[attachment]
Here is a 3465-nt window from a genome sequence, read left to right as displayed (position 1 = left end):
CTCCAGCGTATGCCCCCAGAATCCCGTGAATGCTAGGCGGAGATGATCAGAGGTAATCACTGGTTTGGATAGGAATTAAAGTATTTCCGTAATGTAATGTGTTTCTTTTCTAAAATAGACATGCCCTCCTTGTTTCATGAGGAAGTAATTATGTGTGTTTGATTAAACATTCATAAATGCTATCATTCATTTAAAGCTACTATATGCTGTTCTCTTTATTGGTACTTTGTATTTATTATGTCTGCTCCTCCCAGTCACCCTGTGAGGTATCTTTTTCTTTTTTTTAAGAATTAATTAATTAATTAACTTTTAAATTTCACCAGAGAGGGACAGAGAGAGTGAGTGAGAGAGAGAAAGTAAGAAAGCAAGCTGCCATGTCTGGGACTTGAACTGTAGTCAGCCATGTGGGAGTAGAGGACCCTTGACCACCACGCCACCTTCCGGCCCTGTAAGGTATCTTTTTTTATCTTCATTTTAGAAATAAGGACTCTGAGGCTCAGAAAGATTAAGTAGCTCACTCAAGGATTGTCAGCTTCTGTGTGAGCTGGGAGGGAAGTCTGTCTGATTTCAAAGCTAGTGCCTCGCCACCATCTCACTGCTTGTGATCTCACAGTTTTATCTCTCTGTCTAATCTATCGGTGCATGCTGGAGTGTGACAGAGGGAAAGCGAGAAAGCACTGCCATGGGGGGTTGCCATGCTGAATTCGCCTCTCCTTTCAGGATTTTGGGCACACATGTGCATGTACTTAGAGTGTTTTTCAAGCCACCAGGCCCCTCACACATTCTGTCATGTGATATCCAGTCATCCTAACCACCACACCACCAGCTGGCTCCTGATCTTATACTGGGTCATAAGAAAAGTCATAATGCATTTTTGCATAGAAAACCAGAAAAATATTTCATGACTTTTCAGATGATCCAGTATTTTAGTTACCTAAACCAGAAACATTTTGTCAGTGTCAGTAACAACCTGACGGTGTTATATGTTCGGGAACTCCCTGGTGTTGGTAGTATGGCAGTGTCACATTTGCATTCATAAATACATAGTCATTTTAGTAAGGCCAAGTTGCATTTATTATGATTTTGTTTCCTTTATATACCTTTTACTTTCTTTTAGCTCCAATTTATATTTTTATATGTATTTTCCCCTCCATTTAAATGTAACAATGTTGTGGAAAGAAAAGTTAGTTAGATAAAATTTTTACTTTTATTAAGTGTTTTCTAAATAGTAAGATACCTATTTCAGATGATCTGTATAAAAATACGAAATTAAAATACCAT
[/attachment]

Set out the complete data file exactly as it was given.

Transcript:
Here is a 3465-nt window from a genome sequence, read left to right as displayed (position 1 = left end):
CTCCAGCGTATGCCCCCAGAATCCCGTGAATGCTAGGCGGAGATGATCAGAGGTAATCACTGGTTTGGATAGGAATTAAAGTATTTCCGTAATGTAATGTGTTTCTTTTCTAAAATAGACATGCCCTCCTTGTTTCATGAGGAAGTAATTATGTGTGTTTGATTAAACATTCATAAATGCTATCATTCATTTAAAGCTACTATATGCTGTTCTCTTTATTGGTACTTTGTATTTATTATGTCTGCTCCTCCCAGTCACCCTGTGAGGTATCTTTTTCTTTTTTTTAAGAATTAATTAATTAATTAACTTTTAAATTTCACCAGAGAGGGACAGAGAGAGTGAGTGAGAGAGAGAAAGTAAGAAAGCAAGCTGCCATGTCTGGGACTTGAACTGTAGTCAGCCATGTGGGAGTAGAGGACCCTTGACCACCACGCCACCTTCCGGCCCTGTAAGGTATCTTTTTTTATCTTCATTTTAGAAATAAGGACTCTGAGGCTCAGAAAGATTAAGTAGCTCACTCAAGGATTGTCAGCTTCTGTGTGAGCTGGGAGGGAAGTCTGTCTGATTTCAAAGCTAGTGCCTCGCCACCATCTCACTGCTTGTGATCTCACAGTTTTATCTCTCTGTCTAATCTATCGGTGCATGCTGGAGTGTGACAGAGGGAAAGCGAGAAAGCACTGCCATGGGGGGTTGCCATGCTGAATTCGCCTCTCCTTTCAGGATTTTGGGCACACATGTGCATGTACTTAGAGTGTTTTTCAAGCCACCAGGCCCCTCACACATTCTGTCATGTGATATCCAGTCATCCTAACCACCACACCACCAGCTGGCTCCTGATCTTATACTGGGTCATAAGAAAAGTCATAATGCATTTTTGCATAGAAAACCAGAAAAATATTTCATGACTTTTCAGATGATCCAGTATTTTAGTTACCTAAACCAGAAACATTTTGTCAGTGTCAGTAACAACCTGACGGTGTTATATGTTCGGGAACTCCCTGGTGTTGGTAGTATGGCAGTGTCACATTTGCATTCATAAATACATAGTCATTTTAGTAAGGCCAAGTTGCATTTATTATGATTTTGTTTCCTTTATATACCTTTTACTTTCTTTTAGCTCCAATTTATATTTTTATATGTATTTTCCCCTCCATTTAAATGTAACAATGTTGTGGAAAGAAAAGTTAGTTAGATAAAATTTTTACTTTTATTAAGTGTTTTCTAAATAGTAAGATACCTATTTCAGATGATCTGTATAAAAATACGAAATTAAAATACCAT